The rest of the drive down was enjoyable, crossing through almost frozen creeks, through frozen puddles and checking out cool icicles hanging from the rocks. From here we decided to make tracks for Skopje, the capital of Macedonia.
Skopje took us by surprise, it didn’t look like anything special from the outskirts, rundown if anything. After checking into a hotel we took a stroll to search for some traditional Macedonian food. As we came into the city center we were very impressed by the many new grand buildings not to mention the statues. The statues were every where and huge. If anything we found that there were so many that they kind of over did it. They weren’t particularly detailed either, we likened them to a Chinese knock off of something you’d see in Vienna or Budapest.
We found a restaurant that served Tavce gravce, a dish a staff member at the hotel recommended. It is a rich meaty stew, Jess ordered it and found it to be delicious. Unfortunately I had lost my appetite because I was just starting to feel ill again.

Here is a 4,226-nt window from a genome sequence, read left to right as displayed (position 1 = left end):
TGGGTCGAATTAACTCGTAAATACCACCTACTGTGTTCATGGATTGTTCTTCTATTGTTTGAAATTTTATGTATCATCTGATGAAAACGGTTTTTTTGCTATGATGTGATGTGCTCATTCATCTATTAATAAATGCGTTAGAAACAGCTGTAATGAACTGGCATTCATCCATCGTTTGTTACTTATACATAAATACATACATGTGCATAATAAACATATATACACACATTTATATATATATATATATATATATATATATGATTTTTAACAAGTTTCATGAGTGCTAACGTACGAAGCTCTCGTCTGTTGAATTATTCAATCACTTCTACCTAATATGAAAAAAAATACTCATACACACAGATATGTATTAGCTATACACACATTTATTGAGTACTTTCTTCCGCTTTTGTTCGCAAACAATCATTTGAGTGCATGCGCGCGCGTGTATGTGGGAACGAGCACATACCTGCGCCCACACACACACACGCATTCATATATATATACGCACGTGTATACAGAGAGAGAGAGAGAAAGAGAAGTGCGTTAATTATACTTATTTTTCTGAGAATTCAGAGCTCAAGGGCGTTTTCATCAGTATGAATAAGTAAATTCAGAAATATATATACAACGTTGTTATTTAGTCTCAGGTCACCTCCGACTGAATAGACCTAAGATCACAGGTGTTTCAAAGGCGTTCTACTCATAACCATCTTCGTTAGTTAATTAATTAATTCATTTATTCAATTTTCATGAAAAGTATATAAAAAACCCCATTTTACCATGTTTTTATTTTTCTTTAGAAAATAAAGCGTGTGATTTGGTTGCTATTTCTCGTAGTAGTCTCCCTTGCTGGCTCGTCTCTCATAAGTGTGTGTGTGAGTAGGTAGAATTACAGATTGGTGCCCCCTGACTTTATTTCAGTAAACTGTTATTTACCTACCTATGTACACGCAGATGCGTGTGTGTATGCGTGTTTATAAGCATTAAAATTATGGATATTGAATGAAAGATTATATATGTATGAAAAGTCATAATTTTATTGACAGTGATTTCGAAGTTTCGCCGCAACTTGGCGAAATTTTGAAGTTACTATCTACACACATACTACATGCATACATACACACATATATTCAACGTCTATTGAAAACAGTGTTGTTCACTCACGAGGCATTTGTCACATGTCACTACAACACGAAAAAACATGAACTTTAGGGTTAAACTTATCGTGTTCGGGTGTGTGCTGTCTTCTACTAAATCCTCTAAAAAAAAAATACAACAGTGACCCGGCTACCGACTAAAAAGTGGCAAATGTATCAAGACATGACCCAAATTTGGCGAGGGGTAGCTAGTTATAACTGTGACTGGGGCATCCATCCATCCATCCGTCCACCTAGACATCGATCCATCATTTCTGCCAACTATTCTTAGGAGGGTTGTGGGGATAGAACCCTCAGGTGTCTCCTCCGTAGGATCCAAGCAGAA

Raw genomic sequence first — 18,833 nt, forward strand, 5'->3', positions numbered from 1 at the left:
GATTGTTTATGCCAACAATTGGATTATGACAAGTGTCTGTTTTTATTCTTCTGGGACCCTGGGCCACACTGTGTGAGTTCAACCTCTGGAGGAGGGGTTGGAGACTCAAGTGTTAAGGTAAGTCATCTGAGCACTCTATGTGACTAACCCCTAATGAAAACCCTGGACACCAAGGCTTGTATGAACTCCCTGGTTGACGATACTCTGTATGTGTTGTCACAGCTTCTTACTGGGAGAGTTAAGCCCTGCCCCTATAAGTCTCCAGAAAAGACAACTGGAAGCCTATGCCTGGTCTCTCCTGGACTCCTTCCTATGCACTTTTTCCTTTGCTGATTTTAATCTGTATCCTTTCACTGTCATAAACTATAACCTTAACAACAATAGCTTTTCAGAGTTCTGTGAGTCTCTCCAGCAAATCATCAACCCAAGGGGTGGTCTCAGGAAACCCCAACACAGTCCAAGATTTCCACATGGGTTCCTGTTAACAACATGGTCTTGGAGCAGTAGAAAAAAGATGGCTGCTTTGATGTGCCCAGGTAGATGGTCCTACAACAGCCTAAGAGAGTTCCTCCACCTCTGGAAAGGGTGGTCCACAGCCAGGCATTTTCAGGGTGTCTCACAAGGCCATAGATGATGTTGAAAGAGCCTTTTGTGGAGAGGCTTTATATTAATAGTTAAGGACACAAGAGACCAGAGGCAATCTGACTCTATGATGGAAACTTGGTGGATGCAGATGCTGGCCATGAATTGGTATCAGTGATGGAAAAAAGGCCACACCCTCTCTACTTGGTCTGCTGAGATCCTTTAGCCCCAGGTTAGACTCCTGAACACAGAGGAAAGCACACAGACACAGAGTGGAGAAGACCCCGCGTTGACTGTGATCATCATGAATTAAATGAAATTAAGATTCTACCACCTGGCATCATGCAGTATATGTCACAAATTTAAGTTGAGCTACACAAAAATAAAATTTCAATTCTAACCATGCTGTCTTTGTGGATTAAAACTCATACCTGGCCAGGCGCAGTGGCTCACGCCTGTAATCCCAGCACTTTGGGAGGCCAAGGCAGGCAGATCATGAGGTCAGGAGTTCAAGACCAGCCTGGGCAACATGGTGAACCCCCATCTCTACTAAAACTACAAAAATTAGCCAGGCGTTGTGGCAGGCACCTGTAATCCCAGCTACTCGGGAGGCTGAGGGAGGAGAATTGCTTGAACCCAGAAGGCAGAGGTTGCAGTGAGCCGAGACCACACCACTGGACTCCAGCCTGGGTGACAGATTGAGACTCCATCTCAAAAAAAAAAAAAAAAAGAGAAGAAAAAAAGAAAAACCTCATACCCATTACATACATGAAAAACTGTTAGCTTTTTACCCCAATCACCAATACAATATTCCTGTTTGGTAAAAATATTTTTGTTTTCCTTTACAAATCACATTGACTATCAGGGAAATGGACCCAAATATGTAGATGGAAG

All the changes in temperature from going indoors and outdoors and in and out the car played havoc on my system. Most likely with last night and the mornings sub zero temperatures contributing. I could feel the early symptoms of a fever coming on. We ended up spending 3 nights in that same hotel as I slowly recovered from the fevers. With the weather transforming into winter so quickly, we realised it was a whole different ball game. All we knew was that we couldn’t carry on camping the way we had been any longer. After I was well enough we ditched the hotel and made tracks for Bulgaria with the future plans of camping during this trip very much uncertain.